. 1833

Very fine, the early part especially ; an abundant harveste an autograph for a friend, which the latter published in to the water. The rolling force of the waves, then, aca quarto volume. Would he prefer it in red ink, or black cording to Captain Tayler's plan, and as far as we under 1834---A very fine hot summer, but heavy rains at the end - or suppose he had it in sympathetic, so that he could stand it, is to be met by a hollow framework, which of July; an early and

productive harvest. 1835 - Hot draw me out when he pleased would he choose it on receives it and brings it to a calm. If the obstacle were and dry, with some showery exceptions ; another abunwhite paper, or tinted, or embossed, or on common brown solid, it would be beat to pieces ; but being open, it is dant harvest. 1836--- In the midland counties dry weather paper, like Naroncelli's? Would

he like it without my constantly filled with water, and this water receives the predominated. Remarkable for the almost entire destrucname to it-as somebody favoured me lately with his force into its tranquil bosom. Moored off the most iron- tion of the turnip crop by the fly. Harvest not amiss, autograph in an anonymous letter? Would he rather it bound coast, this species of breakwater will afford a re 1837--A fair average of hot weather, but preceded by a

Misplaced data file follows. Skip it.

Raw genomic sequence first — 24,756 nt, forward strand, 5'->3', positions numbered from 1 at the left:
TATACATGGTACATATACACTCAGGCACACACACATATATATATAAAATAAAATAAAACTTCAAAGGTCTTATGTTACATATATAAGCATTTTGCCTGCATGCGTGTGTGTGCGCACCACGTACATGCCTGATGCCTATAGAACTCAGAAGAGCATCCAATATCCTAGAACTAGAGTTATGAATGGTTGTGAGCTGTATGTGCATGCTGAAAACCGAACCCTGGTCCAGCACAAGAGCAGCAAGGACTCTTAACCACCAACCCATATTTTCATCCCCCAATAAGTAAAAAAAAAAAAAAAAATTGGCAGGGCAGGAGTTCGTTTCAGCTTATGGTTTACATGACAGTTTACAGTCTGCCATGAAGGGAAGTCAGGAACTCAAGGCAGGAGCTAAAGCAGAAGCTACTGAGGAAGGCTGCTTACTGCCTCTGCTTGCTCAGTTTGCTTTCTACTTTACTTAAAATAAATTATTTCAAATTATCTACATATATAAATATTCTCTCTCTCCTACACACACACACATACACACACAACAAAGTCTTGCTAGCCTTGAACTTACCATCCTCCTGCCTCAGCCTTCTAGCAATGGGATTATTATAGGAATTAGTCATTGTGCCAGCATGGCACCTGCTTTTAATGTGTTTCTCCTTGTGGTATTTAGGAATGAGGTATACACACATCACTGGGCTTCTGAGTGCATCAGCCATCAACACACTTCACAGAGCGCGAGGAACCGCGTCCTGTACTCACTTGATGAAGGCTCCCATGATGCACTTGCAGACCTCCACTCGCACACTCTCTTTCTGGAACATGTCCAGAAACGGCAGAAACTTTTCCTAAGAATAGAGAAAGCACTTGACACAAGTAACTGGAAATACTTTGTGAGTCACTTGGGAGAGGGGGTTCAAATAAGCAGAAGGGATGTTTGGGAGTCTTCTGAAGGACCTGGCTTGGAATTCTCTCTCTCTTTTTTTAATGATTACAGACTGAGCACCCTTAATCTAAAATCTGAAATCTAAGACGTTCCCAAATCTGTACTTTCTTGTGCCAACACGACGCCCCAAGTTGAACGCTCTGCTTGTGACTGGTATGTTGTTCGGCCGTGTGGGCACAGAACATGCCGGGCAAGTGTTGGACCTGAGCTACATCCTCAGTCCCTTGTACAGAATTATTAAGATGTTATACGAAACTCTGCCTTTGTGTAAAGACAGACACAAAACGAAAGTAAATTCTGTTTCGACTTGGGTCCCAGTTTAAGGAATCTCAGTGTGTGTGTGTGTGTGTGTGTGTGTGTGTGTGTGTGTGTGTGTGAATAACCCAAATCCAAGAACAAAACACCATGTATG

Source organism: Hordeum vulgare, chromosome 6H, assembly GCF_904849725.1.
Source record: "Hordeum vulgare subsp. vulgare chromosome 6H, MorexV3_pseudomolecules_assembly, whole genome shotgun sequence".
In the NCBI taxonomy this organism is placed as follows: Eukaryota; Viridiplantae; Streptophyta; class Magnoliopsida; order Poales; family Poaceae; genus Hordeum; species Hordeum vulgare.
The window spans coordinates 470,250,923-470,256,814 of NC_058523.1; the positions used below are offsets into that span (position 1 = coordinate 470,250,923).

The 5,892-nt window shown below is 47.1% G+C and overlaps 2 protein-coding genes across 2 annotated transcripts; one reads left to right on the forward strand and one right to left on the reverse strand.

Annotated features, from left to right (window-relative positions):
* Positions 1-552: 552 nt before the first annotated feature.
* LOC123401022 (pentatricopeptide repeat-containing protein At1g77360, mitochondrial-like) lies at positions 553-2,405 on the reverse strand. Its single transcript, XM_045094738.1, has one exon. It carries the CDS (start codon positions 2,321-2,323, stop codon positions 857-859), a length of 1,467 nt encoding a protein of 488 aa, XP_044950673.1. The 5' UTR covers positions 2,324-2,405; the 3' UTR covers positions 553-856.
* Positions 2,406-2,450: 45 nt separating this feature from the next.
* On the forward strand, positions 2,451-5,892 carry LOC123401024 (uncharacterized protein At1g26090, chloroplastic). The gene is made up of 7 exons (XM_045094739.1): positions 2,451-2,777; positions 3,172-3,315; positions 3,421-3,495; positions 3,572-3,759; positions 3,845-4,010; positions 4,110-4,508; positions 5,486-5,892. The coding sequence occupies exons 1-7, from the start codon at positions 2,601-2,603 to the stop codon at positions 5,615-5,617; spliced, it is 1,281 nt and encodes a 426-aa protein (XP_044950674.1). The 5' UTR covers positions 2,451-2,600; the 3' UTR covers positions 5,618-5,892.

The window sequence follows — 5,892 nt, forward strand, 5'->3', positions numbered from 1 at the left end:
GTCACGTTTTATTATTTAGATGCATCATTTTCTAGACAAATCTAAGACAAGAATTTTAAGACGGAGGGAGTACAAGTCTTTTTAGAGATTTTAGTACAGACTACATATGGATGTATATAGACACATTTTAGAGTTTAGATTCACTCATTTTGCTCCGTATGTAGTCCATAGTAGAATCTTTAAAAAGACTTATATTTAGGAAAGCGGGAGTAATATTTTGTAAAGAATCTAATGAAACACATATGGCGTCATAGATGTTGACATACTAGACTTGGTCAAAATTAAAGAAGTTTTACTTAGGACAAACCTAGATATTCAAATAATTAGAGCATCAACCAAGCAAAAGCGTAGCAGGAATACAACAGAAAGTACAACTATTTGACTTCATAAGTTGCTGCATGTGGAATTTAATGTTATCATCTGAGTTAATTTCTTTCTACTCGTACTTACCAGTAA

very severe spring ; harvest deficient. 1838--- A cold wet were like Guy Faukes's to Lord Monteagle (not Spring treat to any number of vessels, and be the means of savRice), in a feigned hand? Would he relish it in the ing much life and property. It is pleasing to find science summer, and a late unproductive harvest. 1839. Very aristocratical style, i. e. partially or totally illegible ? thus extending her operations in the cause of humanity heavy rains, almost without cessation ; the harves not Would he like it-in case be shouldn't like it-on a and national advancement.

unproductive, but much damaged. 1840---A fine warm slate? With such a maze to wander in, if I should not

MEMORY.

summer, with intense heat in August : fine harvest weatake the exact course you wish, you must blame the short and insufficient clue you have afforded me.

In the ) anecdotes of the freshness with which the memory pre fine harvest weather at the end, and in September.-Far-
Dr Rush of America relates two or three very pleasing ther; feed deficient. 1841---Fine and warm in May an 1

June; wet and cold in July and the beginning of August; mean time, as you have not forwarded to me a tree or a serves the rural scenery of carly life :-When the phytable-a paving-stone or a brick wall-a looking-glass or sician visited a sick woman whom he had known in